The configuration here can be tailored to your preferences. For example, you might choose to have HelloID update only non-essential fields, which we recommend when initially importing your user population. To set this up, simply deactivate the ‘Update this field’ option for all essential fields, such as user principal name, common name, sAMAccountName and proxy addresses. On the other hand, if you are aiming for a clean-up of your AD environment right away, you keep all fields active, so that HelloID includes every field in the grant. Alternatively, if you are looking to establish a baseline, a starting point from which HelloID can make future changes, then you turn off all fields. This ensures HelloID imports data without making any changes.

HelloID Screenshot: Configureer update veld in mapping

Once HelloID has loaded all accounts for the first time, you can enable all fields again, allowing HelloID to update these fields in the future. For example, if a future snapshot from your source system shows that a user’s last name has changed, HelloID will automatically update this moving forward.

Thresholds provide additional assurance

Remember to scrutinize your thresholds critically. Thresholds act as safeguarding values that offer extra assurance when HelloID modifies data. They are akin to a robustness guarantee. By setting thresholds, you ensure that if changes exceed certain limits, HelloID is not allowed to carry them out automatically. In such cases, the IAM solution will block the change and present it to you first. You then have the option to manually approve or disapprove each modification. This allows you to retain full control, which is particularly reassuring during the launch of your HelloID implementation, as it allows you to maintain a clear oversight.


Setting thresholds is done in the configuration of the connector to your source systems, which are accessible via ‘Target Systems’ in the provisioning dashboard. From there, navigate to the ‘Thresholds’ tab. We advise you to set the ‘Count’ to ‘1’ in all cases during testing at ‘Revoke’, and to leave the percentage at 5. This ensures that HelloID may never revoke accounts or rights without your explicit permission.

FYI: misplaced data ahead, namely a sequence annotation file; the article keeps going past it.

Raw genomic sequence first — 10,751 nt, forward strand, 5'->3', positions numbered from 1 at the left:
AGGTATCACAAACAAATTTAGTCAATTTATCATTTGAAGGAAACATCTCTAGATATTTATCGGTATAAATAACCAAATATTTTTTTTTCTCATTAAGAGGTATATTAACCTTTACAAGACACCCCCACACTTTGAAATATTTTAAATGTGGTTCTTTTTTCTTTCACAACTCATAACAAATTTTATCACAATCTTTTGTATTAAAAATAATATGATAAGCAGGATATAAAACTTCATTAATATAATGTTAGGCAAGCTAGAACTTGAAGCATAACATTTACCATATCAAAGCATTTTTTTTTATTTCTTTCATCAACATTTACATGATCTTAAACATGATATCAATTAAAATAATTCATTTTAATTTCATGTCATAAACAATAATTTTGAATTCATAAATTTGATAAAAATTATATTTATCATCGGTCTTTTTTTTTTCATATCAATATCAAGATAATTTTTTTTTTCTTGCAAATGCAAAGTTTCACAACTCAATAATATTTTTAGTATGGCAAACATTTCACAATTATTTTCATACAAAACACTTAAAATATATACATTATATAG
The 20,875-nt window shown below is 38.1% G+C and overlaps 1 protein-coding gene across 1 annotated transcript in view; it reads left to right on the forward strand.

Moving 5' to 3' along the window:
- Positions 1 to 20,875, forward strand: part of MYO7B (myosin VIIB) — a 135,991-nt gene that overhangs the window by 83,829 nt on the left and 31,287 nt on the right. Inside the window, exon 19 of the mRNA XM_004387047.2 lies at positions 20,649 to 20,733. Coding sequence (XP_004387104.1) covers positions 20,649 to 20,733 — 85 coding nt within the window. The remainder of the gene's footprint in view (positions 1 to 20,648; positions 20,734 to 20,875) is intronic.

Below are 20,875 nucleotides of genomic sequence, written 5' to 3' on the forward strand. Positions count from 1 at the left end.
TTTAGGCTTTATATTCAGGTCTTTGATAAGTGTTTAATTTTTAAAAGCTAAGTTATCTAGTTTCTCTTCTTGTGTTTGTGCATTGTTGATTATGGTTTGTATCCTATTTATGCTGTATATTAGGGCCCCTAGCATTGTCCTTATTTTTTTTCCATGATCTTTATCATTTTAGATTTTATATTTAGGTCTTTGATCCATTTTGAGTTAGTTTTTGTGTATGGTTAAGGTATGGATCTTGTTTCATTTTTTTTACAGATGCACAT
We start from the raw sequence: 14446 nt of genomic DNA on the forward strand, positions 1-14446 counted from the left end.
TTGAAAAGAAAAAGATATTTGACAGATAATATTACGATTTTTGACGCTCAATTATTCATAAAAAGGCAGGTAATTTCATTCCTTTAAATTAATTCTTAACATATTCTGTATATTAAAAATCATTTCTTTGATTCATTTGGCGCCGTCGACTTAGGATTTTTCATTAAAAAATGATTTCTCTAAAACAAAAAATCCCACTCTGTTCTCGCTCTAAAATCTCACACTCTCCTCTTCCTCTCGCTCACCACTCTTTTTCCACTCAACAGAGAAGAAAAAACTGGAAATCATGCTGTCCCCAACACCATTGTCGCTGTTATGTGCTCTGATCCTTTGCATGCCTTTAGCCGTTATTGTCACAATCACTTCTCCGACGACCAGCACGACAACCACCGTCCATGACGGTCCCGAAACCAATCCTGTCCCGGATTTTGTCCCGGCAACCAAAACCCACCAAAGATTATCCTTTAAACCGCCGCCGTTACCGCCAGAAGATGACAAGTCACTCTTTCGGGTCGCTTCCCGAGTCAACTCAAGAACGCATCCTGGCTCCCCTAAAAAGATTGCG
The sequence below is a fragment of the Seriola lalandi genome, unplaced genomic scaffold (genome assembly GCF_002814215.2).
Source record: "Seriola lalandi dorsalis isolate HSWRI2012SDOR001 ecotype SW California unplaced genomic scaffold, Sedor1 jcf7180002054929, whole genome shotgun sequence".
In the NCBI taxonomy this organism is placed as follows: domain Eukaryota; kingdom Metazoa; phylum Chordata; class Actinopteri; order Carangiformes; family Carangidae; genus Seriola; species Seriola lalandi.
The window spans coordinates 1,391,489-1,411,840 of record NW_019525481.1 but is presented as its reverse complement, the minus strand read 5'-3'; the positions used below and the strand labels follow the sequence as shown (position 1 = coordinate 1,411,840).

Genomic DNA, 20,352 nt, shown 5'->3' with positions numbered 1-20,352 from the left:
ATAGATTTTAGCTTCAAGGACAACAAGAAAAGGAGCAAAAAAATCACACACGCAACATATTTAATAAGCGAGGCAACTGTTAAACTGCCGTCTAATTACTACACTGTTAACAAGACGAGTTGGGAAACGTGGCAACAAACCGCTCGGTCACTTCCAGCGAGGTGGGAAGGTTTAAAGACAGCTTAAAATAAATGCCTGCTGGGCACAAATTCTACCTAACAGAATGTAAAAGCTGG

HelloID Screenshot: Thresholds voor testen bij livegang

You might also consider setting the ‘Count’ to ‘1’ at ‘Update’ as well. This means that in practice, HelloID is not allowed to update any account, and must present all updates it wishes to perform to you first. This is particularly pleasant during the initial launch of your HelloID implementation, as it allows you to maintain control over every update that HelloID carries out. Have you been working with HelloID for a while and are you confident that all settings are correctly configured? Then you can lower this threshold to ‘0’, following which HelloID will carry out these updates without your intervention.


Are you ready to test your HelloID implementation and configured business rules? Then you can perform an evaluation, which allows you to easily assess all business rules you have put in place. This involves what is known as a ‘read-only run’, during which HelloID identifies which actions it would carry out during an enforcement, based on the business rules. It is important to note that the IAM solution does not actually perform these actions. A ‘read-only run’ simply allows you to safely test whether all set business rules result in the desired actions.


You can find the result of this evaluation in the provisioning dashboard under ‘Business Rules’ and ‘Evaluations’. When assessing this evaluation, there are several key points to consider. For instance, HelloID shows a ‘create’ action for all accounts, even if an account already exists in HelloID. This is because the correlation of accounts only occurs when HelloID creates an account, a step that does not actually take place during an evaluation. Also, keep in mind that an evaluation includes a maximum of five hundred entries. If the number of actions that HelloID needs to carry out based on your business rules exceeds five hundred, then HelloID will not show all evaluations and the overview will be incomplete. This is particularly relevant when conducting an evaluation on your entire population. After putting everything into state, the number of changes usually does not exceed five hundred, and evaluations thus provide a complete picture.

HelloID Screenshot: Evaluatie

Getting started

Would you like to start testing, launching and moving your HelloID environment into production? Please contact us!

KaHo Man

Written by:
KaHo Man

KaHo, with 18 years of experience in consultancy, is an implementation consultant in Identity & Access Management (IAM) at Tools4ever. With a solid foundation in Higher Informatics, he has become a respected mentor and trainer, sharing his knowledge with colleagues and partners. KaHo's expertise also extends to delivering HelloID sales demos and technical intakes, conducting health checks, and overseeing project reviews.